Yesterday, Peter and I went to our local Morton’s restaurant to celebrate our 20th wedding anniversary. One unadvertised fact about the chain is that they give you a lot of little unexpected perks when you go there for a special occasion (we used to just go there, so we only discovered this on our 18th wedding anniversary). You get a menu printed up just for you, as well as a picture to commemorate the occasion. This year, they also gave us a free souffle, which may only happen for say, the big anniversaries or birthdays, but is nice.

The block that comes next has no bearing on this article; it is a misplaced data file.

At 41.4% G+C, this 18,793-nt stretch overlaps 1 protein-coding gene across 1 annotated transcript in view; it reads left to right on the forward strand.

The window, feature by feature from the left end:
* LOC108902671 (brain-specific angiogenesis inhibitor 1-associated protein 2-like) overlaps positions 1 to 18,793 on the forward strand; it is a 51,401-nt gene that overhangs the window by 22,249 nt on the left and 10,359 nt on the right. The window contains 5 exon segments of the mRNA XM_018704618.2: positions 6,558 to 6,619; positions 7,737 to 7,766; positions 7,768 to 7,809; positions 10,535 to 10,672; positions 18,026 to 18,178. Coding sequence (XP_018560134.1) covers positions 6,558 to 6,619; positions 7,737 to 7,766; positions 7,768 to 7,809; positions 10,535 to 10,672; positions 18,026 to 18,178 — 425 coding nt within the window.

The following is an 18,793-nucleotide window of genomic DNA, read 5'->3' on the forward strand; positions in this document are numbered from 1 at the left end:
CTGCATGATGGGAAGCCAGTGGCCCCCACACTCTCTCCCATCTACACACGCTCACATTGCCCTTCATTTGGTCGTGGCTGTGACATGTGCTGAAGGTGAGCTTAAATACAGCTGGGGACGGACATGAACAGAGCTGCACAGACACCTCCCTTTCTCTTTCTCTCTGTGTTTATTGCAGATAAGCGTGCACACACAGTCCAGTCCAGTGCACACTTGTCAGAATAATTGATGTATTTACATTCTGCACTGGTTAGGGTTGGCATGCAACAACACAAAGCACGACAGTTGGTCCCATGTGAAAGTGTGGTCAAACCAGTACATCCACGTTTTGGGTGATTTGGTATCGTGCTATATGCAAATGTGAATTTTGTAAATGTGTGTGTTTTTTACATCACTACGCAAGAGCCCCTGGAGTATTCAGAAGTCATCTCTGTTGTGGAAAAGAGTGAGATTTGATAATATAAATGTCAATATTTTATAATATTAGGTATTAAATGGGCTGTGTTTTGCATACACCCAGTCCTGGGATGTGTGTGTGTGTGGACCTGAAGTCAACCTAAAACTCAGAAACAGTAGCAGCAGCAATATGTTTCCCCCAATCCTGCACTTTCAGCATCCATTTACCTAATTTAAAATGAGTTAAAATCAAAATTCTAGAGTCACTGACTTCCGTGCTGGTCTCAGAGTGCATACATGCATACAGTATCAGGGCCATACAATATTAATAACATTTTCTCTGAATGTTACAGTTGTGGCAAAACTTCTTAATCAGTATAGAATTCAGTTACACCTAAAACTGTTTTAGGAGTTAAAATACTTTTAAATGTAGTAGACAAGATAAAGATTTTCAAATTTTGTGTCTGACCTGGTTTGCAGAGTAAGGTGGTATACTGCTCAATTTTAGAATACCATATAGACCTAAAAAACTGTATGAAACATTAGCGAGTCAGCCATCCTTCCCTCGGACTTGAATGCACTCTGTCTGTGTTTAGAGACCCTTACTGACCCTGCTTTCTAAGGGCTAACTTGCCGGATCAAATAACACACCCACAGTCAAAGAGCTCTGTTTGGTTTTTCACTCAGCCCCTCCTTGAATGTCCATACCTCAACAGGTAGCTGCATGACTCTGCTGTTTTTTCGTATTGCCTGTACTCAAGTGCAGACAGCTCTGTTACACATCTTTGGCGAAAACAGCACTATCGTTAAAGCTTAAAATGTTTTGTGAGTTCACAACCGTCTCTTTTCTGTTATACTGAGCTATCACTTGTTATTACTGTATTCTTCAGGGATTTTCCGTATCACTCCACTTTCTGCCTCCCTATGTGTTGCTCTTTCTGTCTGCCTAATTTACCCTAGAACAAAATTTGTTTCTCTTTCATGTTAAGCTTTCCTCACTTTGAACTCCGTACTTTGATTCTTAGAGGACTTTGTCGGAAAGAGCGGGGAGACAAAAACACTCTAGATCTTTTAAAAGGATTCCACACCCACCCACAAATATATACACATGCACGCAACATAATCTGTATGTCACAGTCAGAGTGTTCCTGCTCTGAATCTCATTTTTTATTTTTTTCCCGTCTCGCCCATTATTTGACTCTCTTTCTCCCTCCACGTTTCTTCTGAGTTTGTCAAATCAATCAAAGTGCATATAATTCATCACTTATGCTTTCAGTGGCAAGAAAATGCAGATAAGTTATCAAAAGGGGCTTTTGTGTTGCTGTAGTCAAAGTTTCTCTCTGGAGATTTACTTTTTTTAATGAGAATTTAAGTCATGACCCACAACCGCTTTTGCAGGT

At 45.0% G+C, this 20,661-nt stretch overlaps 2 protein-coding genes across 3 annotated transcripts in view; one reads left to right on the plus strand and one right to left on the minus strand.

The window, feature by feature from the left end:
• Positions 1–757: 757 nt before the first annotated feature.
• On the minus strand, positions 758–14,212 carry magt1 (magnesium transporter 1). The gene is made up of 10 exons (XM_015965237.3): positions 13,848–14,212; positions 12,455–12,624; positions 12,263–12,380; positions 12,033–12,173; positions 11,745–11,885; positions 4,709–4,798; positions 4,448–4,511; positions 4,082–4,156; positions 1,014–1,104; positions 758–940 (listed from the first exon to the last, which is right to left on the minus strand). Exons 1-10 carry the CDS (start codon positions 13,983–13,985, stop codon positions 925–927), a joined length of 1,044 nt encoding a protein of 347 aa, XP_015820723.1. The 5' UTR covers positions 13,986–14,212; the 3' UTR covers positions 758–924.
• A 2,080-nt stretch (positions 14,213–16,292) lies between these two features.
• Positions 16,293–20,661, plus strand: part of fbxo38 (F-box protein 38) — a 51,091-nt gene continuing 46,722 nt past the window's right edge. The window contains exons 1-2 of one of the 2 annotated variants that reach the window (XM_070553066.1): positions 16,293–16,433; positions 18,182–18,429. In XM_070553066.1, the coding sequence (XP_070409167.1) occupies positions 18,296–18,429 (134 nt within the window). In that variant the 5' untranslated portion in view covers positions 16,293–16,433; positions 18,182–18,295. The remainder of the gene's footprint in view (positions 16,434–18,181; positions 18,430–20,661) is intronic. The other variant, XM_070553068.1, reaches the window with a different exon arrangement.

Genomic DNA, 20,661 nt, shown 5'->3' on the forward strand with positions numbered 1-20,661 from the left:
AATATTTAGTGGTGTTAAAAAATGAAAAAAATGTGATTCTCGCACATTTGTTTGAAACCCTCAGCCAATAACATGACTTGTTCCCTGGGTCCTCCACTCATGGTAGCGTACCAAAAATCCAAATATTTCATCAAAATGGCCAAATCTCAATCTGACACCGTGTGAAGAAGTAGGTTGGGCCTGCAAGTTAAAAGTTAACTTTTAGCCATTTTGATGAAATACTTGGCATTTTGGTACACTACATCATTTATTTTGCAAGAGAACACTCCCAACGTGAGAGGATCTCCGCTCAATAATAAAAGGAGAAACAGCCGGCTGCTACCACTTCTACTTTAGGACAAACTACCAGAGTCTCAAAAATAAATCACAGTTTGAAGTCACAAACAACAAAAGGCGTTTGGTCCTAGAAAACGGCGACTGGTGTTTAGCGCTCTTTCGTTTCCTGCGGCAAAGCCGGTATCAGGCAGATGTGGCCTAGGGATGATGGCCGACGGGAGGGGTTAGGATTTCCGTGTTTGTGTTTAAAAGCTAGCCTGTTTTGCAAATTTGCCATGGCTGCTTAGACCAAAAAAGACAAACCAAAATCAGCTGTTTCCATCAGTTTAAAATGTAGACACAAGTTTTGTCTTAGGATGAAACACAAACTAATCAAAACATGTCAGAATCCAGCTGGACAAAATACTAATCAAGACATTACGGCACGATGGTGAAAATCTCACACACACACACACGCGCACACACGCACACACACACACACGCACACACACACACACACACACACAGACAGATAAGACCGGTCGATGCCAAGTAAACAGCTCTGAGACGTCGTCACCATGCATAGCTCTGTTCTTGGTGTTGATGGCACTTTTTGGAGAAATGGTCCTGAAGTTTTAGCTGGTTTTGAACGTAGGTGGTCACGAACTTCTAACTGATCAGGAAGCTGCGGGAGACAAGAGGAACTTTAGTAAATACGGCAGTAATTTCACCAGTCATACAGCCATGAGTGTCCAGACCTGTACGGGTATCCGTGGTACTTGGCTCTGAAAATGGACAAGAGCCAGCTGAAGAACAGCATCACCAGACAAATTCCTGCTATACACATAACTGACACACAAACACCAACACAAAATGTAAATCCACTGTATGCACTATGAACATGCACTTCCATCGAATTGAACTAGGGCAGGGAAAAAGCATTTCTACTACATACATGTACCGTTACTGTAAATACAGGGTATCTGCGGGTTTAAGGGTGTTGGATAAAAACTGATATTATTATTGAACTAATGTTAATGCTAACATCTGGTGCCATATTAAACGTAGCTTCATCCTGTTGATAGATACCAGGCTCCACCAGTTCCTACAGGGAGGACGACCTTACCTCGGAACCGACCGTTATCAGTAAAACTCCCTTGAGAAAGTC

Our server told us the chain had recently been acquired by Landry’s, so we might see some changes, the first of which was that we would not be seeing the cart of meat and demo lobster. That was ok with me, since I always feel kind of sorry for the demo lobster, and we’ve heard the spiel about the wet-aged prime cuts of beef at least a dozen times already. But in retrospect, it may be gone, not for humanitarian/modernization reasons, but because the menu is changing due to the acquisition.